Metal injection molding (MIM), which is finding increased use in small parts manufacturing, uses fine powders (510 /' m) that exhibit good sintering densification in combination with binders that hold the particles in place for transportation (Ref 8). The basic five steps involved are feedstock characterization, mixing rheology, injection molding, debinding, and sintering (see Fig. 4 in the article "Powder Metallurgy Methods and Design" in this Volume). With tolerances as low as 0.3%, sizing is generally not required. Densification to a usable article is accomplished in the sintering furnace. However, surrounding these seemingly simple steps there is a great deal of "know-how" that has been developed.

Metal injection molding occupies a certain region in the part-size/production-run/part-complexity scenario (Fig. 3). Sizes are generally in the 1 to 200 g range, but parts as large as 1 kg have been made by MIM. The near-net-shape capabilities of the process can reduce machining costs to low levels, especially for long runs (> 10,000 parts). For small complex components, cost savings can be up to 80% compared to conventional approaches. A wide range of geometric options are possible including undercuts, tapered external surfaces, and crossholes. Short production runs can be cost effective, but because of die and powder costs, this only occurs with very complex shapes and/or hard materials.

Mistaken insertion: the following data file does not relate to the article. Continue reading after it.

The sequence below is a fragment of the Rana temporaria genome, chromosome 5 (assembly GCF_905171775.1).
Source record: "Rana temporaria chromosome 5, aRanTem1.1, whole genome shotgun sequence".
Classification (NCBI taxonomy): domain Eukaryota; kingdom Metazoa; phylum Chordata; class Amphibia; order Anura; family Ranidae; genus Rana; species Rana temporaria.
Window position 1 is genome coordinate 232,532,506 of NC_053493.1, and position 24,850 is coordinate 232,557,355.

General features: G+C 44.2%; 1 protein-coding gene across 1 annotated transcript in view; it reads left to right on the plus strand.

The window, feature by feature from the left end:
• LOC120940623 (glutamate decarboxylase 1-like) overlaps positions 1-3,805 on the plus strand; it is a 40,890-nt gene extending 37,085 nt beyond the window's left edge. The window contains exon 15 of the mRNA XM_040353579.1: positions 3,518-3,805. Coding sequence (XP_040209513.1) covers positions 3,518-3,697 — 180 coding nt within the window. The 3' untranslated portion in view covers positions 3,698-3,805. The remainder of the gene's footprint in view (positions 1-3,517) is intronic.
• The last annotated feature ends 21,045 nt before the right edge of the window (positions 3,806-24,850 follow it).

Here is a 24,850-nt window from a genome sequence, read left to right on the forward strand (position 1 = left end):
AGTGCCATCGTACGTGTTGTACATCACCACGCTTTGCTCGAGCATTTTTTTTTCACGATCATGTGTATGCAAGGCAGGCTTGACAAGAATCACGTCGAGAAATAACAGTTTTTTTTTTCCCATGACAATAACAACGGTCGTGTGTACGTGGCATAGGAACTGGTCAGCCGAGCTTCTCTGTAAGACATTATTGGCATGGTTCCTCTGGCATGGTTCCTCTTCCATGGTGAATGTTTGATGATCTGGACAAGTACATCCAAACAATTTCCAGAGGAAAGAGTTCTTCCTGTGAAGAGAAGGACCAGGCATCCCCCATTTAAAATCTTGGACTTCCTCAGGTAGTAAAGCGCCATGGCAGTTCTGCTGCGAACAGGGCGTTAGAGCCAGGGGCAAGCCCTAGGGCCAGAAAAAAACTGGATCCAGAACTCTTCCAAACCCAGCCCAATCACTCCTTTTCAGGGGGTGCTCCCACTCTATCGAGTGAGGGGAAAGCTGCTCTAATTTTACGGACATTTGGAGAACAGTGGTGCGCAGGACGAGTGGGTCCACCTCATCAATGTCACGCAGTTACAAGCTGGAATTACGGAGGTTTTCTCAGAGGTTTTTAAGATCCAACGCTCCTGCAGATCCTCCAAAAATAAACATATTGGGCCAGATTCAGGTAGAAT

Low Medium High

Part complexity

Fig. 3 Section of the part-size/production-run/part-complexity diagram where the MIM process is most effective. Source: Ref 8